Chapter lengths make it sometimes a tough read, but the prose is easy enough to follow. Just remember to stop when there’s a change in point of view, rather than trying to continue to the end of the chapter, because you will be exhausted.

So, yes. Utterly recommended, to men, women, straight, gay or anywhere in between any of the options. Just not people who faint at the sight of blood or desperately need happy endings.

What I’m Reading: Catch-22

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When you meet your favourite book, or film, or (although I cannot speak from experience on this one) wine, it is said that you know immediately. So it was with me.

Both my favourite book, Catch-22, and my favourite film, The History Boys, were discovered within months of each other. Perhaps it is just coincidence, or perhaps it is because fourteen is such a formative age, that merely consuming something half-way intellectual imprinted on me indelibly. I would rather it was the former, in all honesty, but cannot say for sure.

Unfortunately, I discovered my favourite song by listening to the History Boys soundtrack, which rather suggests that the other theory Is true. I had hoped that my taste would amount to something more than circumstance, but perhaps it is one of those things about human nature that can neither be explained nor understood.

One afternoon, most likely a Friday, we were led away from our usual lesson to the library. We were apparently not reading enough as a form, and were required to take out a book. I had, for most of my childhood, been an avid reader, but had consumed so many stories that I became easily bored. We were given a time limit to find something to read, and as the minutes ticked away, I was the only student left staring blankly at the shelves.

English teachers liked me, because I liked their subject, and had a broad vocabulary and strong grasp on language that made their marking easier. I liked them simply because they liked me. My teacher took pity on me, and handed me a copy of Catch-22.

It did not appeal. My teacher was an ex-army man, and it was understandable that he should recommend a book set in World War II. However, I had no such interest. Admittedly, I was an Air Training Corps cadet, but it was the flying, and not the fighting, which enticed me.

Still, I was obedient, and read.

At the end of the lesson, we were called upon in turn to share what we had read.

I said (and forgive me for paraphrasing, but this was eight years ago):

“I was surprised. The opening sentences are ‘It was love at first sight. The first time Yossarian saw the Chaplain he fell madly in love with him.’ And it’s got nothing to do with the rest of it at all.”

The look on my teacher’s face suggested that he, too, was surprised. I later discovered that he had recommended the book solely on the merits of the film adaptation, shame of an English teacher that he was. In it, apparently, there is no mention of falling madly in love with chaplains, however briefly.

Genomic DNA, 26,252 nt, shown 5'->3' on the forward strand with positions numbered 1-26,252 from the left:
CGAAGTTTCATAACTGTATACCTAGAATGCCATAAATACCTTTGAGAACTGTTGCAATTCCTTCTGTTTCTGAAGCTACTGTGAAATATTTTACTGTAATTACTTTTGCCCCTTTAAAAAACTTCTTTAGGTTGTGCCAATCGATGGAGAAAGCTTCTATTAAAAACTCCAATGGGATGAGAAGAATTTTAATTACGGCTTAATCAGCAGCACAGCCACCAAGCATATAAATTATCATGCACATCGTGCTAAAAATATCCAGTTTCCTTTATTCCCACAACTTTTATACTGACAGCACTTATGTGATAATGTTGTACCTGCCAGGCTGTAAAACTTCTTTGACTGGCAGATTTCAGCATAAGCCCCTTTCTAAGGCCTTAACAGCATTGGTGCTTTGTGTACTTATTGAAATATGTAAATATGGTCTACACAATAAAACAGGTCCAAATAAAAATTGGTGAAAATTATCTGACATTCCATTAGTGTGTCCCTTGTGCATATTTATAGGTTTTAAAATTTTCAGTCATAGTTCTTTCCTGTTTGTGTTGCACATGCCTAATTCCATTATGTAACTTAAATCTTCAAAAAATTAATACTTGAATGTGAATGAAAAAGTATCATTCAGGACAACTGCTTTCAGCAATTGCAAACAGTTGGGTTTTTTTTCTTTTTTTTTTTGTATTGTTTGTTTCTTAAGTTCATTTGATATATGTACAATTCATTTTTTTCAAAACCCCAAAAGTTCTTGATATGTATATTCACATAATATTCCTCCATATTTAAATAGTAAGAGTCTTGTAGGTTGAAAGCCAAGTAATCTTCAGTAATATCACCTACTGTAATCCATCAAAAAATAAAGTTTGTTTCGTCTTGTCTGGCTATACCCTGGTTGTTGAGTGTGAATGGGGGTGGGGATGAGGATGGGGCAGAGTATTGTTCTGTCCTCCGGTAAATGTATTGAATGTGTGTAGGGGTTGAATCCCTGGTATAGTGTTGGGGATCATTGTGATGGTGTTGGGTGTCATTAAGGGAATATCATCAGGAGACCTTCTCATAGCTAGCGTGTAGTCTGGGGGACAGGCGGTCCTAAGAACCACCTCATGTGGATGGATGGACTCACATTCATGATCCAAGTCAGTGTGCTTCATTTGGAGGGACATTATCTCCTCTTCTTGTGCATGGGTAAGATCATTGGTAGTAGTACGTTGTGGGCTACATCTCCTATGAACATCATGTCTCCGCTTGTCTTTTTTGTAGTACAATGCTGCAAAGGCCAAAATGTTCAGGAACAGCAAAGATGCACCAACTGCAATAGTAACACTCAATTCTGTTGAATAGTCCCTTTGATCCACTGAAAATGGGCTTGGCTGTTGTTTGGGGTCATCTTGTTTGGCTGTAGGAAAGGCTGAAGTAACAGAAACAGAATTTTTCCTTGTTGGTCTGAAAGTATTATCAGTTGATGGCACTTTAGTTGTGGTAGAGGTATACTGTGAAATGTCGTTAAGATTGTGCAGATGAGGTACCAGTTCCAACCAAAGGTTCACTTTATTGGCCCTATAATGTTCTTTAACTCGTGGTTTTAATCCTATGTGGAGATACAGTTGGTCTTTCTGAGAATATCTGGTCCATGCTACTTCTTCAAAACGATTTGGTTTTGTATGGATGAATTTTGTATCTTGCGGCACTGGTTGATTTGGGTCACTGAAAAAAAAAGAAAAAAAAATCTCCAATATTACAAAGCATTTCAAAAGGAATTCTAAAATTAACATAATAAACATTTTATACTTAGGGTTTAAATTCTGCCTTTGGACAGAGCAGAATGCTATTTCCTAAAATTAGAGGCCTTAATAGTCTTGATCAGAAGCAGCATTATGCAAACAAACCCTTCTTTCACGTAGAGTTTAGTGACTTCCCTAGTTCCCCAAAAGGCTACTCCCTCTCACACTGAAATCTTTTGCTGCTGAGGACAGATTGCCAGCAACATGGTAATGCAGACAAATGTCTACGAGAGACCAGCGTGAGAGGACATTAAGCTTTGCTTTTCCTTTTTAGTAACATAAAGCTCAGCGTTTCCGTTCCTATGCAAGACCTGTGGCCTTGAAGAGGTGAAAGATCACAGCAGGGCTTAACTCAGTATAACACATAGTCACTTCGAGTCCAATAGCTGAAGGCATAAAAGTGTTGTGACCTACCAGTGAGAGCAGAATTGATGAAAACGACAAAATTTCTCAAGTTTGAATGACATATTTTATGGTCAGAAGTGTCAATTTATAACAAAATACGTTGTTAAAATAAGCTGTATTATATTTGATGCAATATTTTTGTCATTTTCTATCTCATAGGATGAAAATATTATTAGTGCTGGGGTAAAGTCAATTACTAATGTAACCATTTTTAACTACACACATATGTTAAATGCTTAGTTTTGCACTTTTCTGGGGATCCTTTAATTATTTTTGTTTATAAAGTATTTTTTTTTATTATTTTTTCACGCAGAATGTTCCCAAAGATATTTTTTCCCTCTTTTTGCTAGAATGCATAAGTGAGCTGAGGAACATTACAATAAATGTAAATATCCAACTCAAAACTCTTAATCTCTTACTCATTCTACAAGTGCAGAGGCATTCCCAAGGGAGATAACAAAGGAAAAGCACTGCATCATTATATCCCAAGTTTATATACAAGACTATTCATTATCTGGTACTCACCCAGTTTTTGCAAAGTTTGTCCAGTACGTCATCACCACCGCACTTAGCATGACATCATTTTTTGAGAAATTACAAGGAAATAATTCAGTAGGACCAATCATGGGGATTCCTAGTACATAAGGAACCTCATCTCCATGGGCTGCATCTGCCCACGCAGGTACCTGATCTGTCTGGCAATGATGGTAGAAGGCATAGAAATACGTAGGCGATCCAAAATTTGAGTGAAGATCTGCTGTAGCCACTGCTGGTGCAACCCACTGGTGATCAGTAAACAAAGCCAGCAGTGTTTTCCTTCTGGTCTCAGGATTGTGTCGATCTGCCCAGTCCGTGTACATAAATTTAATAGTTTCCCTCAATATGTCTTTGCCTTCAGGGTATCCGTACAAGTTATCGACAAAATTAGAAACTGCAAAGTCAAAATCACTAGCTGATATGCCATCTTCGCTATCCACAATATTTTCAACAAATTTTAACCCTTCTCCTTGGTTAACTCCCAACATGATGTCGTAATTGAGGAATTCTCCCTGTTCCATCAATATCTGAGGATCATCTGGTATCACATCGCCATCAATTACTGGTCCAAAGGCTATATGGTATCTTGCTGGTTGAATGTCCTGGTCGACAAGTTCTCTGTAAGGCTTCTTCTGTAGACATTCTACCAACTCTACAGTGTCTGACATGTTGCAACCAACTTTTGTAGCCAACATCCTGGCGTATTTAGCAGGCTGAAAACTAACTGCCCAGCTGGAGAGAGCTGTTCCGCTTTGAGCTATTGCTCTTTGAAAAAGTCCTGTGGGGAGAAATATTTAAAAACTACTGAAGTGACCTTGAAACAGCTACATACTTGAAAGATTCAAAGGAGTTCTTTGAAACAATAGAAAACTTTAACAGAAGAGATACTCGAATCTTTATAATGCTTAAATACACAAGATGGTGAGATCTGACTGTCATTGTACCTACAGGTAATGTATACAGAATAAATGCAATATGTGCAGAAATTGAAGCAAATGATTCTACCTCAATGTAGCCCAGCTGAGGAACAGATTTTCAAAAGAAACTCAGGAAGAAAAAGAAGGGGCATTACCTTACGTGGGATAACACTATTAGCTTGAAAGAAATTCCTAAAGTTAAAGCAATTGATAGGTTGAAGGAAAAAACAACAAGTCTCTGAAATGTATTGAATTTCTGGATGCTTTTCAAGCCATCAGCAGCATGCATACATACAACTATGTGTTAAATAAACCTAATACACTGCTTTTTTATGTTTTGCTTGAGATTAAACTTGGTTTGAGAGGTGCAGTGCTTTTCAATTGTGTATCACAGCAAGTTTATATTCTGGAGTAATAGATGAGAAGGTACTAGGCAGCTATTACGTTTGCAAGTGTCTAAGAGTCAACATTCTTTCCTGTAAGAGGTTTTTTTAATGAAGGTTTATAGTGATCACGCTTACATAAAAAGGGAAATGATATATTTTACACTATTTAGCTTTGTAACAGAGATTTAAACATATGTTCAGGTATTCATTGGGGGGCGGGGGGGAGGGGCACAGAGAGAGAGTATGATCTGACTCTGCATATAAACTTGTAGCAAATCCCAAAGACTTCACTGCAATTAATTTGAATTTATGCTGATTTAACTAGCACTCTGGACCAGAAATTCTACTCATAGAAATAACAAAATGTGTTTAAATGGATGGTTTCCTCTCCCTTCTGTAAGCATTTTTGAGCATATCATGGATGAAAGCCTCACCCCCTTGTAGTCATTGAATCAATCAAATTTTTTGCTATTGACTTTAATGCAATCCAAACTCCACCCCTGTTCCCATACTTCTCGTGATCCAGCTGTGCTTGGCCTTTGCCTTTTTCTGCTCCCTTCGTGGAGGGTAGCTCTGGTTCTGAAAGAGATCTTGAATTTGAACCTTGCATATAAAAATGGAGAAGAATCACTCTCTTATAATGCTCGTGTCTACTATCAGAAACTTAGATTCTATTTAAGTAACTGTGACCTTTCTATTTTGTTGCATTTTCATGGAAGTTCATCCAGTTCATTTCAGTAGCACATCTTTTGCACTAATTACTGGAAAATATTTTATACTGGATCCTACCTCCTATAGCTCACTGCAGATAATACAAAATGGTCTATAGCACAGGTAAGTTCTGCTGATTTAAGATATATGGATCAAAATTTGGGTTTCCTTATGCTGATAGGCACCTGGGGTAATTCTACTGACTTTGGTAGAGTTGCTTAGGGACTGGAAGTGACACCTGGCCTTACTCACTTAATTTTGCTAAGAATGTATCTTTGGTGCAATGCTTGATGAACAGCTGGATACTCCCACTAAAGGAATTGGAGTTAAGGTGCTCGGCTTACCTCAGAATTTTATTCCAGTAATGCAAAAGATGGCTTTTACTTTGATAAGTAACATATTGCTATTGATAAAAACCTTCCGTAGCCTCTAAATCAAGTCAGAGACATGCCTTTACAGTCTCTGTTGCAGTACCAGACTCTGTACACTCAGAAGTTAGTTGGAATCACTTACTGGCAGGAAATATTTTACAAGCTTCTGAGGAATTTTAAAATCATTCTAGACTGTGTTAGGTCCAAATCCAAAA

I quickly became lost in the novel, and forgot all about the incongruous opening. Indeed, it was a full twelve chapters before I even got my bearings, and try as I might I can never enjoy again that experience of everything settling finally into place. I tend to resist re-reading it in the hope I will forget, but it does not work.

The second time I read it, at sixteen, I was bothered not at all by the Chaplain, nor why Yossarian should be, for a few pages at least, in love with him. I suppose I had not waited long enough for a re-reading.

However, this third time, it has bothered me immensely.

In good storytelling no word is ever wasted, and if I believe, as I do, that Catch-22 is the greatest story ever told, then no word of it, least of all the two opening sentences, can be discounted.

So, why do we need to know that Yossarian is in love with the chaplain?

I’m afraid I don’t have a dinky little answer to trot out for you. I’ve certainly read a few, but they sounded hollow.

I don’t, for example, believe that Heller sought to delineate the difference between homosociality and homoromanticism. It’s a nice theory, certainly, but not really supported by the rest of the book. The opening sentences can’t just be taken out of context. Other essays suggest that it is merely a humorous device, but I think they forget what it says about Yossarian’s character.

My problem in all this is that I’m not sure what it says about Yossarian’s character, except that I know that something is said. That was the first sentence I read about Yossarian, and first impressions are hard to shake off. Unfortunately, this is all subconscious, and I would quite like to know consciously what I feel about Yossarian.

I have had other epiphanies on this reading. I realised that Yossarian appeals to me because he is a coward of sorts, and so am I. It’s kept me alive thus far and I have no intention of changing my ways. I noticed sentences I do not remember noticing, but maybe that is just my insistence on waiting. It also upsets me to know I will probably not read this book again until I am thirty, because I find that I am having the most fun I have had in reading for a very long time.

I think I know now why the opening two sentences stand as they are. And I am sorry I ever looked to someone else’s opinion for answers. Because all that matters to me is mine, and all that matters to you is yours.

I do not intend on sharing my theory. To do that satisfactorily, I would need to go back, pick out quotes, and in doing so inadvertently memorise a book I have spent six years trying to forget. In reality, my theory is so stunningly simple it would be upsetting if I just come out with it.

So I won’t. Go. Read. Come to your own conclusions.